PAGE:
Our Human Imagery of God


I am Father Jim Van Vurst, and I hope you’ll enjoy all of the news and great features at

AmericanCatholic.org as well as my own writing.

By the way, I am a real Franciscan friar, as is my co-worker,

Friar Jeremy.
You can find more about us here.

by Friar Jim Van Vurst, OFM


Our Human Imagery of God

We are all familiar with the ways in which Jesus used imagery to help us understand who he was. He described himself as the shepherd and we are his sheep. Of course, we know we are not really sheep, but we understand the loving care of a shepherd for his flock. That’s just one example.

Images help us understand who Jesus is in our own lives. These images do not require a degree in theology to grasp the nature of Christ. There are tomes written by great theologians and philosophers explaining Scripture. But for all except a few, they would not communicate to us as much as the simple images God revealed to us in Scripture.

But what about the Old Testament, prior to Jesus? Amazingly, even the Old Testament writers used imagery that, in a sense, gave flesh to God so that we can understand him better.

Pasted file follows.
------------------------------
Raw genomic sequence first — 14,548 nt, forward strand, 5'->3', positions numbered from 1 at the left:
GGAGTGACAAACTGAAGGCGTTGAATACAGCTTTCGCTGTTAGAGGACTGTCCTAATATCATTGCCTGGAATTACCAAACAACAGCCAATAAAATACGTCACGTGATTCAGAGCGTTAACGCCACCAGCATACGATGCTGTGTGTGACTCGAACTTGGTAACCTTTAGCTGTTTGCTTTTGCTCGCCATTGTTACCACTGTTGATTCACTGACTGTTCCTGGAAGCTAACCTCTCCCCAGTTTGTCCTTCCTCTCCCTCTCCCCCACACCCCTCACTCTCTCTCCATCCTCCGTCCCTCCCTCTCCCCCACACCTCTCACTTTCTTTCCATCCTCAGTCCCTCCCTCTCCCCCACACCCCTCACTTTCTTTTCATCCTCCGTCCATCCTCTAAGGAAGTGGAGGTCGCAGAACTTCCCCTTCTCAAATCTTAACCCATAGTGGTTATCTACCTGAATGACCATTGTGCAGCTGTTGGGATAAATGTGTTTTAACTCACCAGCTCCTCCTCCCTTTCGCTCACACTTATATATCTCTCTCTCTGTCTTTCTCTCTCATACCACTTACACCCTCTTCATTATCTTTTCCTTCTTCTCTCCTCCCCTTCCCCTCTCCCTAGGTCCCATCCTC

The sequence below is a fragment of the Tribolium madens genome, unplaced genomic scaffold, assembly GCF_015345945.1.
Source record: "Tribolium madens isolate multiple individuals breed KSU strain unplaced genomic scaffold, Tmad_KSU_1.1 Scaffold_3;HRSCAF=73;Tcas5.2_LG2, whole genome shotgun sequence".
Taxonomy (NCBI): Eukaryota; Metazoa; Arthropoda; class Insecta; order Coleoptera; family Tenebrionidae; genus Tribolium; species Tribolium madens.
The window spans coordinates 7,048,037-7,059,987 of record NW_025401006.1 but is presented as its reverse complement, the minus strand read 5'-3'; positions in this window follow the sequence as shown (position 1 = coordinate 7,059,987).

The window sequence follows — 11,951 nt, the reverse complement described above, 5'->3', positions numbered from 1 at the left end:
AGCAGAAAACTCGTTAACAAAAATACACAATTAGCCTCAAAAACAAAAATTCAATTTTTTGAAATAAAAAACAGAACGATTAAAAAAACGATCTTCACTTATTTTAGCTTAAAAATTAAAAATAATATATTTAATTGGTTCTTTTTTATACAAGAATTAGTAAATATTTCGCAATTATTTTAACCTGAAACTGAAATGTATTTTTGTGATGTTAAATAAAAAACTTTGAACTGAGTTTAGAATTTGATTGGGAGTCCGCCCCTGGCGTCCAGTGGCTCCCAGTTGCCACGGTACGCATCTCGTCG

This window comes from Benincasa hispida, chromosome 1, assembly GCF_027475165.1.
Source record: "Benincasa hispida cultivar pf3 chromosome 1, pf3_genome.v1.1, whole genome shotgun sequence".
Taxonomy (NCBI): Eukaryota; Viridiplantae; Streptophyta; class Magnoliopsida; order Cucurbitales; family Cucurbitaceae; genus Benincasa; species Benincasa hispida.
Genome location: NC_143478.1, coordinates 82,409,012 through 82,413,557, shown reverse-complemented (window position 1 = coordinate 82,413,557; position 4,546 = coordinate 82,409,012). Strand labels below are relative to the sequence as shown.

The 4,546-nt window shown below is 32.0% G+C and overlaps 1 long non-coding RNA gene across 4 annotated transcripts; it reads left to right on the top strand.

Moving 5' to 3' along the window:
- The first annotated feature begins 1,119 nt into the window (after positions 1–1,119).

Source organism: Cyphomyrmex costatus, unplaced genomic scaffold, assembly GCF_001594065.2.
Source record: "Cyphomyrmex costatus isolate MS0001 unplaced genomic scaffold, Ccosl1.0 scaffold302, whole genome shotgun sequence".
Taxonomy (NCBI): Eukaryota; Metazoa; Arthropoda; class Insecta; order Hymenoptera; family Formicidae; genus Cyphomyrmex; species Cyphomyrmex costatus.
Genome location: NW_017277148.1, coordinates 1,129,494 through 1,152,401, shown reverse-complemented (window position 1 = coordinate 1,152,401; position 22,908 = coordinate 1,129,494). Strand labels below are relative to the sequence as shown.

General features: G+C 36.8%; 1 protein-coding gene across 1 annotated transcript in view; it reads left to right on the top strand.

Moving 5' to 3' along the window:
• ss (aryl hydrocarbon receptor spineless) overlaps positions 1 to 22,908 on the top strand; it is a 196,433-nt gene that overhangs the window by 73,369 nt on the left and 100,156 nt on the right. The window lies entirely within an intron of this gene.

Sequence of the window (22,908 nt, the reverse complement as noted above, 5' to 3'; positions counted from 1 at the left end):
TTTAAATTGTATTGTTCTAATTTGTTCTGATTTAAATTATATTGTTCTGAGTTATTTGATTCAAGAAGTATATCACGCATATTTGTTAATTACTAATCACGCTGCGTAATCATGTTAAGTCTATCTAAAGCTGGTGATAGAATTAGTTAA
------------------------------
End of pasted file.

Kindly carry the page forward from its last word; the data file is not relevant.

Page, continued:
For example, the prophet Hosea, who lived 700 years before Jesus, wrote the most beautiful and helpful language in describing God’s love for his wayward people. Hosea himself discovered how his own wife was unfaithful to him, and yet he loved her with all of his heart. And Hosea used that same situation in describing God’s love for his unfaithful people. In fact, in Chapter 11, Hosea describes God as “calling my son” (Israel). God speaks of Israel as a “child” whom he cannot stop loving.

Hosea also describes God as “teaching his child to walk.” What a wonderful image! We all know how carefully parents assist their little ones, holding their hands as they struggle with their first steps. Parents do not let their children fall. God would not let us fall, either. Hosea also pictures God “stooping to feed my child.” Imagine God stooping from heaven to care for us! Who cannot relate to that?

In all of these images, God helps us understand his love for us. Though God is spirit and does not have emotions as you and I do, it is a gift for us that God uses human language and human experiences to which we can relate.

We say that God is a mystery beyond our understanding. Yet hasn’t he made himself so easy to understand?

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